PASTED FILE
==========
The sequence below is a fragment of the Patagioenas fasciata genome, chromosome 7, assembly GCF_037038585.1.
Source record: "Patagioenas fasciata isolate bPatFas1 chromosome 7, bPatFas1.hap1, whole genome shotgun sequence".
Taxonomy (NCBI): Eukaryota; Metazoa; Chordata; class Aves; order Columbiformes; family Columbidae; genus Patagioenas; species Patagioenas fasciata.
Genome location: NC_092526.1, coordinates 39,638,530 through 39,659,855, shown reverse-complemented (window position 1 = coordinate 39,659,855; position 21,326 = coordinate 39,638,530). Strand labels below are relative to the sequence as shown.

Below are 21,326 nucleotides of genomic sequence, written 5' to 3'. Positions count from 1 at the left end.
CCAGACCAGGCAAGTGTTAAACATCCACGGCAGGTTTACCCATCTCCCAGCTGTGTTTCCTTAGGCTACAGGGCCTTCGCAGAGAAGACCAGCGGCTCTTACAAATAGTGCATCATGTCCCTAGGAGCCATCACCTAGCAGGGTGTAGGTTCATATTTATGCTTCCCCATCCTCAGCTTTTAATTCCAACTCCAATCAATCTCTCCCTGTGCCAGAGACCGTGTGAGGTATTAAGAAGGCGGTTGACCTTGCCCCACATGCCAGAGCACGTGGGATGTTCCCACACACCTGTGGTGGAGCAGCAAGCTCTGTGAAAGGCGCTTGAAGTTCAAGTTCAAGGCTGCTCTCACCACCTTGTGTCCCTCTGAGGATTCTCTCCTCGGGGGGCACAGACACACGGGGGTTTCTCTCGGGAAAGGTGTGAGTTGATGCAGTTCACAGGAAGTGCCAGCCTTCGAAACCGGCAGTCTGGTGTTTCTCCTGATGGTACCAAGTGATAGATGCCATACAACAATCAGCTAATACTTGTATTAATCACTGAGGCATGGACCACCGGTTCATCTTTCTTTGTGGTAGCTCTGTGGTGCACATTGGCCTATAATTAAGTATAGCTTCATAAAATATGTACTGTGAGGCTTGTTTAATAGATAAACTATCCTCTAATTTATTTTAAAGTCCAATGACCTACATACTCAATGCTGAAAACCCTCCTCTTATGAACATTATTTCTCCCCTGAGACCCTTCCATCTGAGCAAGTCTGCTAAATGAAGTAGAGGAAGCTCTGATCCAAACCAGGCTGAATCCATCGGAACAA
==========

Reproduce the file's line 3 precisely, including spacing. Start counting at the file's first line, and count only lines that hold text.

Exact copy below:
Taxonomy (NCBI): Eukaryota; Metazoa; Chordata; class Aves; order Columbiformes; family Columbidae; genus Patagioenas; species Patagioenas fasciata.